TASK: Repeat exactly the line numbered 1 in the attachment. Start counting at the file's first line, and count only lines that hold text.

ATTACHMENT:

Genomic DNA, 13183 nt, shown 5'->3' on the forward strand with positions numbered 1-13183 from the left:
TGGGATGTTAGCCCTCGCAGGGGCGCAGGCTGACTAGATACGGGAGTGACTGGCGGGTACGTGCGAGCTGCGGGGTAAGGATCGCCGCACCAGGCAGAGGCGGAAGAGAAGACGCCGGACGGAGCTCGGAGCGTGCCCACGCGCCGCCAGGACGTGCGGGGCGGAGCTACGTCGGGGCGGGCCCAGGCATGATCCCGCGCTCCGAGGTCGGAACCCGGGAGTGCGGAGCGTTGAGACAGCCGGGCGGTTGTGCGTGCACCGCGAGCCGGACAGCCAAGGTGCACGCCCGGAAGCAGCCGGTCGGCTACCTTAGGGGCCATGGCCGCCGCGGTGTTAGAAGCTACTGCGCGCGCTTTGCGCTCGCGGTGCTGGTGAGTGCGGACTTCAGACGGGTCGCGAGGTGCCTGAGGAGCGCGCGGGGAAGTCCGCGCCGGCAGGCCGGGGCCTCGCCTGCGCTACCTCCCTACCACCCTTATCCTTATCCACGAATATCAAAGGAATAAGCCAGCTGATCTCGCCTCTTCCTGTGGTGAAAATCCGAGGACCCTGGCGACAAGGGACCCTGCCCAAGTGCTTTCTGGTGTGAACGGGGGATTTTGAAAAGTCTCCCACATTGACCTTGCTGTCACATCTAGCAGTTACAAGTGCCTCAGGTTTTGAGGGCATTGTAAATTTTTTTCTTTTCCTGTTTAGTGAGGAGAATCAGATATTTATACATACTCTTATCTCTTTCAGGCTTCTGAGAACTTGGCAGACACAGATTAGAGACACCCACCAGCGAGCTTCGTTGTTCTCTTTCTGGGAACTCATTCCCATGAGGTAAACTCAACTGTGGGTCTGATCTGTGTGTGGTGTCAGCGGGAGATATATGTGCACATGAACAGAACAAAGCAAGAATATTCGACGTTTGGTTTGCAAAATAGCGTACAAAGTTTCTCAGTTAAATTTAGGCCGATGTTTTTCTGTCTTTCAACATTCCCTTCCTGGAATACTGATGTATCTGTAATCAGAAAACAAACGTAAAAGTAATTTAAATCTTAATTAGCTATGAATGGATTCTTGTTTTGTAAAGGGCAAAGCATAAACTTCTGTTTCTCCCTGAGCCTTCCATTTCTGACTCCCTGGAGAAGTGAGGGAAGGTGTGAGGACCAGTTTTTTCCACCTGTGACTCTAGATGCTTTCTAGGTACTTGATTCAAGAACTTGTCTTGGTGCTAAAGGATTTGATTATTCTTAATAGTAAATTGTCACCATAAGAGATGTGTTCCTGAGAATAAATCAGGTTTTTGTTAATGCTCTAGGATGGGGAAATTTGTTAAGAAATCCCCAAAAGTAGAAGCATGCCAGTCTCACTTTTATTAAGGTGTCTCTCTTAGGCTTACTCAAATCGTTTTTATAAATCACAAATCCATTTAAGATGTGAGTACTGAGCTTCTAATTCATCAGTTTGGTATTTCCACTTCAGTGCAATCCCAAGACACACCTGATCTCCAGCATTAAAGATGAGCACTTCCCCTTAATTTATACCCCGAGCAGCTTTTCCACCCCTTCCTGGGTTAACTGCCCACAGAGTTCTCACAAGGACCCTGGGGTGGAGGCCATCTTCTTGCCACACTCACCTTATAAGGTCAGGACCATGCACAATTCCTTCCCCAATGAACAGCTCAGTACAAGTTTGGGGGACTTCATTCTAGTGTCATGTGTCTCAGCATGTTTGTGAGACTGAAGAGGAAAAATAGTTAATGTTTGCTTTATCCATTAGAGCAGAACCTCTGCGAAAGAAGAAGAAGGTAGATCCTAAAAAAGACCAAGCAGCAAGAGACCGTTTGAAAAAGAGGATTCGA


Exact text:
Genomic DNA, 13183 nt, shown 5'->3' on the forward strand with positions numbered 1-13183 from the left: